Today, June 2, 2020, the Association of American Physicians & Surgeons (AAPS) filed a lawsuit, AAPS v. FDA, against the Food and Drug Administration to end its arbitrary interference with the use of hydroxychloroquine (HCQ), which President Trump and other world leaders have taken as a prophylaxis against COVID-19.
Two million doses of HCQ are being sent by the Trump Administration to Brazil to help medical workers there safeguard themselves against the spread of the virus. But at the same time the FDA continues to block Americans’ access to this medication.
HCQ has been approved as safe by the FDA for 65 years, and the CDC states on its website that “CDC has no limits on the use of hydroxychloroquine for the prevention of malaria.”
More than 150 million doses have been donated to the strategic national stockpile controlled by the federal government, but unjustified FDA restrictions limit its use to only hospitalized patients for whom a clinical study is unavailable. Hospitals are even returning HCQ to the stockpile because they are not able to use it effectively.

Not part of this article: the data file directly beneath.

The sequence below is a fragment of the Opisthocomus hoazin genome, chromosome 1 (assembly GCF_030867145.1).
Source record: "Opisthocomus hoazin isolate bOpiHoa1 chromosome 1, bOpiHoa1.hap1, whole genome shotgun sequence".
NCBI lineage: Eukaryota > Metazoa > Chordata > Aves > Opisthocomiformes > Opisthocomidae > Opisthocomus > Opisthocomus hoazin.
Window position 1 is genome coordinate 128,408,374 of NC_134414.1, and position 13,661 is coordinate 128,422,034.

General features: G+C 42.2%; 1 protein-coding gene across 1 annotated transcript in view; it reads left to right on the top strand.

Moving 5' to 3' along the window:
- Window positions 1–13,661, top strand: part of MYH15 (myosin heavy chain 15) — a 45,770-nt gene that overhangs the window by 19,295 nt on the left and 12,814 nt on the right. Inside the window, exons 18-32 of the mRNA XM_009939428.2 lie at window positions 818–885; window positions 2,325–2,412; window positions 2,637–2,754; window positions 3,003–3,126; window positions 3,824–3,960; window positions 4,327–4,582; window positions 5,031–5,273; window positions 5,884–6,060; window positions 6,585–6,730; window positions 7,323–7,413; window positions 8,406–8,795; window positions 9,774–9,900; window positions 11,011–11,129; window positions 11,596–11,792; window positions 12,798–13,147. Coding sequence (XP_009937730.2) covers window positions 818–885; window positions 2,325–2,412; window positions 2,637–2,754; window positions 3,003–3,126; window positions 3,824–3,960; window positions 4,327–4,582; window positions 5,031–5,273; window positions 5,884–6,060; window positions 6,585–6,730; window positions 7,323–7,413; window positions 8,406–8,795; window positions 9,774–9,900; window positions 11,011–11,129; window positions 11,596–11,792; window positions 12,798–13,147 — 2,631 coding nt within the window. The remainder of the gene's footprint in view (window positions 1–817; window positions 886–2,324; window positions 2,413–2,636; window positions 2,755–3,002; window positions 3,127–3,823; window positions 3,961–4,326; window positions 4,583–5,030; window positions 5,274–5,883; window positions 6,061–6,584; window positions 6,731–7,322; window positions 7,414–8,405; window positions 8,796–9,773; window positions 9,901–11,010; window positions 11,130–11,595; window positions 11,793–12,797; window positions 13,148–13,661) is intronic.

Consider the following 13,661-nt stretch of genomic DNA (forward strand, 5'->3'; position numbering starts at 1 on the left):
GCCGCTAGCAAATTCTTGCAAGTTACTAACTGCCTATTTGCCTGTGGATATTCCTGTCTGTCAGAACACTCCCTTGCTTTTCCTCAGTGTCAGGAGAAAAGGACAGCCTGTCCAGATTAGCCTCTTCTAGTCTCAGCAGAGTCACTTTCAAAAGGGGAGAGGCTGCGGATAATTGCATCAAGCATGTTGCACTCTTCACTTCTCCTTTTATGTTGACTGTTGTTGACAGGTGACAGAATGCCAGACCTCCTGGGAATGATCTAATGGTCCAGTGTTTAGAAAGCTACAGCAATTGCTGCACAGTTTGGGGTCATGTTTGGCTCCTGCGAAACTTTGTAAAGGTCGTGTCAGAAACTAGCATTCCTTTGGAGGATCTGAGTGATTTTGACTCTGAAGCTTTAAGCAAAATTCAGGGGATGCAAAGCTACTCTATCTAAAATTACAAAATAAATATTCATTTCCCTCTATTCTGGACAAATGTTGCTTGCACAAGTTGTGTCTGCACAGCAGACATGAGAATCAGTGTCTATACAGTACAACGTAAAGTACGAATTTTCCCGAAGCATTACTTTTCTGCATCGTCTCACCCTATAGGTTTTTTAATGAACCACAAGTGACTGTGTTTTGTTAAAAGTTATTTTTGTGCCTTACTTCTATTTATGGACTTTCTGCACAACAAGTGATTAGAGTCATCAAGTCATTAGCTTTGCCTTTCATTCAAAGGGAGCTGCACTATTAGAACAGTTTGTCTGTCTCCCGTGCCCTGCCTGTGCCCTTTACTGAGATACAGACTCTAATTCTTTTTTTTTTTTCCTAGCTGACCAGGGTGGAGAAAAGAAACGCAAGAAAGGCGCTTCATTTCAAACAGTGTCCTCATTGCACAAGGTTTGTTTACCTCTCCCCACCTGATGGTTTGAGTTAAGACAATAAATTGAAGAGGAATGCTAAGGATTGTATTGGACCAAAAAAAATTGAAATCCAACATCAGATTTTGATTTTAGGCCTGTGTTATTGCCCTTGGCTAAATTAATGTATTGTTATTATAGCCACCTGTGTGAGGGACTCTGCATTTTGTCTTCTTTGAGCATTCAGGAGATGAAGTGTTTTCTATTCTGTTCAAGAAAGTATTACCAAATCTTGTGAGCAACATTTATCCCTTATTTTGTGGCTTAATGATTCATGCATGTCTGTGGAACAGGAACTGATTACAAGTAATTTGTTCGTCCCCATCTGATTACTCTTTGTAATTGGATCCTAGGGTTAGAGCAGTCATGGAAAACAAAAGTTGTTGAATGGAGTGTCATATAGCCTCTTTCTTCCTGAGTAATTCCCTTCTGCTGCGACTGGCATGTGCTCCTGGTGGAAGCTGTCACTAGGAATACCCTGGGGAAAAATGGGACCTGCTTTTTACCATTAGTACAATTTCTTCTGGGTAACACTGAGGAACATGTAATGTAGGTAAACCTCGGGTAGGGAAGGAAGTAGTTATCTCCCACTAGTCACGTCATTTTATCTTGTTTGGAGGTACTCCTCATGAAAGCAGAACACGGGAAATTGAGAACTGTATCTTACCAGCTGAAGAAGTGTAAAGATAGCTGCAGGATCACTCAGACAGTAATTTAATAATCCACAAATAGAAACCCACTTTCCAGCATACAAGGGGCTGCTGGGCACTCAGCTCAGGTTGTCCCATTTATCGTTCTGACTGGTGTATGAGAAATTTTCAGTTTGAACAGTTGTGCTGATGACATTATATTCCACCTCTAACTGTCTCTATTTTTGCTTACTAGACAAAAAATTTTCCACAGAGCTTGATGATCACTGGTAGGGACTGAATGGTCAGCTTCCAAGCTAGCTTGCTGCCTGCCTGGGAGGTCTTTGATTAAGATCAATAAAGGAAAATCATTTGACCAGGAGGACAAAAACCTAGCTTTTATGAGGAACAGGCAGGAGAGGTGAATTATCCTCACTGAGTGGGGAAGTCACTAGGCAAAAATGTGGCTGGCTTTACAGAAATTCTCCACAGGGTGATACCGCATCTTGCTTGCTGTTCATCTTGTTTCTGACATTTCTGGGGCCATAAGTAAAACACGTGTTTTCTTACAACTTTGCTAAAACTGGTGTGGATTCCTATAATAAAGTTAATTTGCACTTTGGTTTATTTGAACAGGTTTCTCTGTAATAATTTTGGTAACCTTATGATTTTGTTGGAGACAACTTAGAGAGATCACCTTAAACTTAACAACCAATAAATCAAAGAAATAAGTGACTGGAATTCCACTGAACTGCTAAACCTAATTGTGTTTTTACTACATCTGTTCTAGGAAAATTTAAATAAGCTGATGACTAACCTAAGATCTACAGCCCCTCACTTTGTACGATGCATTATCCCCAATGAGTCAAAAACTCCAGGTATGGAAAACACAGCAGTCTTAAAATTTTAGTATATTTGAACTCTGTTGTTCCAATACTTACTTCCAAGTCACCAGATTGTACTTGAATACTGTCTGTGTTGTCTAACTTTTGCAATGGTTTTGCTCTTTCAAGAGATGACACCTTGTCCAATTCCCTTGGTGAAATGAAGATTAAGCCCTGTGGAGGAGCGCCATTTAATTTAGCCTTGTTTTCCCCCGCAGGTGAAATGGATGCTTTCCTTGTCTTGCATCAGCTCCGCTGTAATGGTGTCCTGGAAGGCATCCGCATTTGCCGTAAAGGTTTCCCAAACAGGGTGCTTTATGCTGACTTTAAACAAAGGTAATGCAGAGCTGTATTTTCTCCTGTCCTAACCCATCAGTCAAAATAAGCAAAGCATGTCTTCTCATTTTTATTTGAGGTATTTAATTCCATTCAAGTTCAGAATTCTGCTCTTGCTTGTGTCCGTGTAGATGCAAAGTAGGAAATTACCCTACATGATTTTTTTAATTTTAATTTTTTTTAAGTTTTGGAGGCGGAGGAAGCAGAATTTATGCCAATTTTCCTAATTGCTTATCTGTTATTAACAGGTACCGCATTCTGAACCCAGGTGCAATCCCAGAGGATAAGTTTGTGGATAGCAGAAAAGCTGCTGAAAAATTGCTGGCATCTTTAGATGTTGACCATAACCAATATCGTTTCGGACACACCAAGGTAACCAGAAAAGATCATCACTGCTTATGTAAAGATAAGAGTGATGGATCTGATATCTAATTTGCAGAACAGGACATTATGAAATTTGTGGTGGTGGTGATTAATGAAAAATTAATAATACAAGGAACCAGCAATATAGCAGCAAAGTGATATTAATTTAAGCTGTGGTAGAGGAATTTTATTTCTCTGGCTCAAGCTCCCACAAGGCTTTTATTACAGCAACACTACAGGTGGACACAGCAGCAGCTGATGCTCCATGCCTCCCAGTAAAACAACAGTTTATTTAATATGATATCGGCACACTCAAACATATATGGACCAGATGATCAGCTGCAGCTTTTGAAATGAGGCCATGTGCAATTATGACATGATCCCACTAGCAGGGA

“It is shocking that medical workers in Brazil will have access to HCQ as a prophylaxis while Americans are blocked by the FDA from accessing the same medication for the same use,” observes AAPS Executive Director Jane Orient, M.D.
“There is no legal or factual basis for the FDA to limit use of HCQ,” states AAPS General Counsel Andrew Schlafly. “The FDA’s restrictions on HCQ for Americans are completely indefensible in court.”
Many foreign nations, including China, India, South Korea, Costa Rica, United Arab Emirates, and Turkey, use HCQ for early treatment and prevention of COVID-19, AAPS points out.
“Entrenched, politically biased officials at the FDA should not be allowed to interfere with Americans’ right to access medication donated to the federal government for public use,” Schlafly says. “By preventing Americans’ use of HCQ as a prophylaxis, the FDA is infringing on First Amendment rights to attend religious services or participate in political events such as political conventions, town halls, and rallies in an important election year.”
“FDA Commissioner Stephen Hahn states that the FDA does not interfere with physicians’ ability to prescribe HCQ,